The same report showed that members of Gen Z will pass on a company if it doesn’t match their ideals; 48% of participants reported that they’d stop buying from a brand that didn’t represent their beliefs. With Gen Z being an ever-growing, ever-more powerful market sector, pleasing them with inclusive messaging only makes sense.

4 Ways to Include Diversity and Inclusion in Marketing Copy

Committing to gender-inclusive language may sound easy, but what does it look like? Use these tips to guide your writing:

  1. Balance SEO and inclusivity. Until there’s a massive shift in how we use language, people will still search for “holiday gifts for women” and “men’s polo shirts.” You don’t have to avoid targeting these terms altogether, but make an effort whenever possible to broaden your audience. The more we use inclusive language, the more search engines like Google will learn to target it.

Example: These men’s button-up shirts are a great gift for anyone who enjoys masculine fashion.

  1. Identify and limit unnecessarily gendered language. Many industries don’t need to include gender as a matter of course, including marketing. Use “they” as a single-person pronoun and include gender-neutral terms like “spouse,” “user,” “homeowner,” “technician,” “specialist” and more whenever possible.

Example: A homeowner should trim their bushes in the late winter or early spring.

  1. Check your blind spots. It’s hard to know what we don’t know; get someone else to read over your writing and help you compile a list of habits you can improve. After you’ve asked who you’re writing for, ask who you’ve left out of your audience. For example, many trans men still benefit from “women’s” health centers. Focus on your core audience but include references to smaller groups who are also among your readers.

Example: At Example Women’s Health, we employ care professionals who have experience with a range of bodies. Our spaces are trans-inclusive, and we offer all applicable services to trans-masculine and nonbinary people.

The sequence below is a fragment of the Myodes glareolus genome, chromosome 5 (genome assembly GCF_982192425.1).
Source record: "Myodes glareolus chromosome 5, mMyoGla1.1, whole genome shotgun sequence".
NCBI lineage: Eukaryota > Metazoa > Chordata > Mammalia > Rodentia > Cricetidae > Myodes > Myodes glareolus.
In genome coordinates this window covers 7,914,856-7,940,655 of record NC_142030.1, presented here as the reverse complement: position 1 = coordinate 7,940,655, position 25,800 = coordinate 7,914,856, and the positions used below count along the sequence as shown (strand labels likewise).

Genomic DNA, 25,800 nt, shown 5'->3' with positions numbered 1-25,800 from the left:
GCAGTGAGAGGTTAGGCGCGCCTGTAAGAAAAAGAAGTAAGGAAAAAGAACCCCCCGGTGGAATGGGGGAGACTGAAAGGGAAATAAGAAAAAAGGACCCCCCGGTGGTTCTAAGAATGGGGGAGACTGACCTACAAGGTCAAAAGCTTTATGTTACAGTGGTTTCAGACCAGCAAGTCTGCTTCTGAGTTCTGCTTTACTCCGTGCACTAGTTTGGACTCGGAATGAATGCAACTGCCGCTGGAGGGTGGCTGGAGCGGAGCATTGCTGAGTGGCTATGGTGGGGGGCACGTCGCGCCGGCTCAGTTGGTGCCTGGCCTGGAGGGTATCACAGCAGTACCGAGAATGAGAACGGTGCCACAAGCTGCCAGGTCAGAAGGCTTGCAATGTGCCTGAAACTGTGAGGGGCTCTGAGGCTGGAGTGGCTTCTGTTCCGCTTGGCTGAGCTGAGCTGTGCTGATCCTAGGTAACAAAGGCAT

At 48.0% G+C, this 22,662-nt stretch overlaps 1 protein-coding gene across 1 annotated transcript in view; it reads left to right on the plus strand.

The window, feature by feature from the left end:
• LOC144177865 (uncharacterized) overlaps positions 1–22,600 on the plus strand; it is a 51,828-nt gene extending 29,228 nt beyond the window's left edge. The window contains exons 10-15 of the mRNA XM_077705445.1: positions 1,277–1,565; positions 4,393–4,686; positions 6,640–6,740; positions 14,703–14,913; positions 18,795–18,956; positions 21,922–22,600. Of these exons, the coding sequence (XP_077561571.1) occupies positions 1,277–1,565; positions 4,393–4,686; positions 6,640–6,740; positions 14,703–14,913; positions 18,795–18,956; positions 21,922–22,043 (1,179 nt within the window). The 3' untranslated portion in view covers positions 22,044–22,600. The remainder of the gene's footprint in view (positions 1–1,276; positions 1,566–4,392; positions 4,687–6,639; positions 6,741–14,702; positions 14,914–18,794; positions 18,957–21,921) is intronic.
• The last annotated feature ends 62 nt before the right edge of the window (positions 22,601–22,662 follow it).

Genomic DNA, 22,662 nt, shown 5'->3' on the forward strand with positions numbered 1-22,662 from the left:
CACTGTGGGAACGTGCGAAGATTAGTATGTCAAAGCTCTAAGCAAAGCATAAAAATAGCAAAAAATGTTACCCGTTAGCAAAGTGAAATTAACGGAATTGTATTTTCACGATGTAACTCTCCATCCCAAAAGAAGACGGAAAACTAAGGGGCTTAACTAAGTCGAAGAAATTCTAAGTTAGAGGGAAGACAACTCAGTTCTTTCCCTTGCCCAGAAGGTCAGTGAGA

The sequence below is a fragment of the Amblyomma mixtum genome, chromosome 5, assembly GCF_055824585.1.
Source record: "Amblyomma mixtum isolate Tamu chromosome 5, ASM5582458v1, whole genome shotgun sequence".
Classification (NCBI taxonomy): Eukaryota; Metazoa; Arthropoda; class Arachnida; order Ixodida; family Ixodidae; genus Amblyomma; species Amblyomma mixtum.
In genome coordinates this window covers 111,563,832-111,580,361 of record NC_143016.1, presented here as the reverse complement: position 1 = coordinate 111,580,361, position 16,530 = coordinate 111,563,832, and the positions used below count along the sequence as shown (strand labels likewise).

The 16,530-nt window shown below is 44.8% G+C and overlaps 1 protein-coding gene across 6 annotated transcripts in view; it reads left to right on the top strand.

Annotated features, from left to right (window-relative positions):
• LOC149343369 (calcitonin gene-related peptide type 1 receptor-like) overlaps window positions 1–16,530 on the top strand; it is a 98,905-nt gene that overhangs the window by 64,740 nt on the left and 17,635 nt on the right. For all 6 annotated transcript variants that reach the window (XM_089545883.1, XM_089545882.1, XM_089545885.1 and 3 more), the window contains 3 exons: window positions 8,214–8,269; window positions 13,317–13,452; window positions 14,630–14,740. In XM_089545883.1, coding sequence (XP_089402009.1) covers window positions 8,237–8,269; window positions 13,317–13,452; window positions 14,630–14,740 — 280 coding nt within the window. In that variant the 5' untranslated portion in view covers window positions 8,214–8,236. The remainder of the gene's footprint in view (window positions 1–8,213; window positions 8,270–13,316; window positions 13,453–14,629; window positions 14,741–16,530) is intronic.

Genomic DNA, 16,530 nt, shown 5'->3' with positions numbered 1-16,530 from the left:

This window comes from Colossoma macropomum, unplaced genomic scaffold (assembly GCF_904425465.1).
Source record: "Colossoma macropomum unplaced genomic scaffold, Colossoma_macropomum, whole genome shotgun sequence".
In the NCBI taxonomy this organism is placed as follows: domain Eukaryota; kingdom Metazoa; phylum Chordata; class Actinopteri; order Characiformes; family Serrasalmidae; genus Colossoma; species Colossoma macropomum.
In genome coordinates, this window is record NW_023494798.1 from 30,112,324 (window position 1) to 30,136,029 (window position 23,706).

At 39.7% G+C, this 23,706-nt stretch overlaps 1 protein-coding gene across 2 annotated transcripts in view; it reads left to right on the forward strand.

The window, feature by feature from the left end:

1. Take time to do a research deep-dive. Whenever possible, get comments from the community you’re writing about. If your writing team is all men, look into hiring some women either full-time or as sensitivity readers. When writing about trans issues, find someone from the specific community you’re covering (trans men, trans women, nonbinary people, etc.). Someone from the community will always have more thoughtful insights than someone observing from the outside. When first-hand accounts are hard to find, do as much other research as you can. Keep respect as a main goal and be prepared to adjust if you get feedback later.

Example: Many Central and Latin American members of the LGBTQ+ community dislike “Latinx” as a gender-neutral substitute for “Latino,” as it ignores their linguistic history for a more Anglo-centric solution. Community members have put up alternatives like “Latine” that honor both their language and gender-neutrality.

Gender-inclusive Writing Is the Future of Written Media

Now is the time to build gender-inclusive messaging into your organization’s guidelines. Position your team to tap into a growing demand for diverse content. Inclusivity is already mainstream; be prepared as it shifts from a nice-to-have bonus to a necessity for quality marketing content.

About the author


Casey McDougall

Casey McDougall is an SEO and content marketing writer with the digital marketing agency Oneupweb. Casey’s background in search engine optimization and passion for diversity and inclusion have fuelled their interest in inclusive writing practices.